Curtis Wright

12642526_10208204644375085_4846713220587805301_nLet’s make it perfectly clear from the outset. This is a bluegrass album from a very traditional bluegrass artist. It’s been a while since bluegrass has featured on country radio and we do not have the opportunity of hearing traditional bluegrass too much here in the UK.

It wouldn’t normally be an album that we would consider reviewing but it appears here for one reason – It’s very good.

Curtis Wright has been active on the US bluegrass scene for many a year. He was a member of Shenandoah, co-wrote their big hit song ‘Next to You Next to Me’ back in 1990 and has worked with Pure Prairie League for 6 years.

He has also had a stint working in Reba McEntire’s band and has developed a reputation in the industry as a fine vocalist and a quality multi-instrumentalist.

You won’t hear any instruments that require a plug socket on this album. It’s traditional fiddles, banjos, slides and acoustic guitars all the way and it’s all the better for it. Slick production has its place but here it’s about the melodies and the songs.

From the opening bars of ‘Going through Carolina’ we were hooked. It’s a song that tells the emotions experienced by a trucker driving through Carolina and it’s based on Wright’s own memories as he has himself driven an 18 wheeler in a previous life. Occasionally you hear a song that has a hook so familiar that you convince yourself that it must be a cover. This was the case here but it’s a song that Wright has co-written with Jerry Salley and appears for the first time here.

He describes his voice as “whiskey seasoned” and the songs here as “back porch hymns”, particularly ‘I Will Someday’ which is co-written by Chris Stapleton.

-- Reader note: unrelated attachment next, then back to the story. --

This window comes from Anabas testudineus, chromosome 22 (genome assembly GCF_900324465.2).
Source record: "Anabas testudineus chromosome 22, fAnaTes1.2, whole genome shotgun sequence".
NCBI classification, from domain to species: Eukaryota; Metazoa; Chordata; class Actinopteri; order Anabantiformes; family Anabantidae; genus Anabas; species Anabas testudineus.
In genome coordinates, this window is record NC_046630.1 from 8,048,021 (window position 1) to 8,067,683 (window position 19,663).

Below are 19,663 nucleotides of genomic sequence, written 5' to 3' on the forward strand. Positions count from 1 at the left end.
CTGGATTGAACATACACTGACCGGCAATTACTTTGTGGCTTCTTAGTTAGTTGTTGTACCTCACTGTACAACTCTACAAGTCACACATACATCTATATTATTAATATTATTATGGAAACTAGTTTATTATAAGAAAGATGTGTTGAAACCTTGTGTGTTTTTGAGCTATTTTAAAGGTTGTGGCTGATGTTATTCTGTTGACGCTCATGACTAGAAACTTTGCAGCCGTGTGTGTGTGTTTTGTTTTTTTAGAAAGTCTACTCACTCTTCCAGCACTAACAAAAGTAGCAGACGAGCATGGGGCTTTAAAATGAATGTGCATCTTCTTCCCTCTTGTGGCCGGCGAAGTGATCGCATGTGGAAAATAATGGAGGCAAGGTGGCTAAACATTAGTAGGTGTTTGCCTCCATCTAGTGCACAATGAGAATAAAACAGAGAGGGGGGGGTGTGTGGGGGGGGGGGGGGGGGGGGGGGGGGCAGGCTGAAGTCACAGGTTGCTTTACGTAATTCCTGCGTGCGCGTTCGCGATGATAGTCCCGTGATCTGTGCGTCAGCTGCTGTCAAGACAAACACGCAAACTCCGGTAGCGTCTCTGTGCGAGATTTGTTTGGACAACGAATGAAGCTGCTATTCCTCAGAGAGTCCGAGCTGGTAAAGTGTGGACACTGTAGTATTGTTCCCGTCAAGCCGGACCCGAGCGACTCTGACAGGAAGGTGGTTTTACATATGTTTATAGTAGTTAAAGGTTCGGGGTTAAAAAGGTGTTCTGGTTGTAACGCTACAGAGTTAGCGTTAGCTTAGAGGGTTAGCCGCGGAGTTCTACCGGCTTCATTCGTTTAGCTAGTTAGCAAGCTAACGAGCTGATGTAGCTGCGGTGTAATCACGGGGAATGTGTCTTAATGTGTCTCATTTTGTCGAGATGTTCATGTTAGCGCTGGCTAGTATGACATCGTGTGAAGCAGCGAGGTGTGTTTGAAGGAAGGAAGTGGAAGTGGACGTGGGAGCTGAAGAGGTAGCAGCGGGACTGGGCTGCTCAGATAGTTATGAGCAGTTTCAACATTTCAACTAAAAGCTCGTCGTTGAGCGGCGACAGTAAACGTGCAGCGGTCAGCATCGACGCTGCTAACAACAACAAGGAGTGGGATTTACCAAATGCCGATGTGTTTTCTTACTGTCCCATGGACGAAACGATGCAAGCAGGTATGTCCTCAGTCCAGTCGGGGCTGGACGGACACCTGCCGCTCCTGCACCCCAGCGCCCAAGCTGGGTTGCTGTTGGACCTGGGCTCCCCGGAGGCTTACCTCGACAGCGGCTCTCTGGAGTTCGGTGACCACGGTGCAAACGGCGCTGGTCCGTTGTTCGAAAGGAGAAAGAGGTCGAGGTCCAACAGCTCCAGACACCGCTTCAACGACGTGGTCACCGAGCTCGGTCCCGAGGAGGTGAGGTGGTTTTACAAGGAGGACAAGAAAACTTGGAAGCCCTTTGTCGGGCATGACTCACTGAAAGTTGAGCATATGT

There are a number of songwriters who contributed to this album but Wright’s own contribution shouldn’t be overlooked. ‘Mama Prayed For Me’ sums up what country music is all about. A song that tells a story with a very personal message.

He penned this song in 2011 but only recorded it at the beginning of the year shortly after his mother had passed away. It’s a great tribute to her and a highlight amongst many on an album that improves with every listen.

Whilst Wright’s songs and vocal style takes you on a very personal journey, it’s not all poignant and melancholy. ‘Tunnel Tunnel’ is a hillbilly tale of a prison break delivered very tongue-in-cheek.

‘Stormy Weather’ has a foot tapping rhythm, superb banjo and fiddle backing and features lyrics that describe a typical British weekend!

We don’t have too many back porches or an endless supply of steamy nights here in the UK. We will have to rely on the images that this album inspires to get our fill of “Dixie”.

Sometimes it’s very rewarding to go off the beaten track when discovering music. This is definitely worth a listen.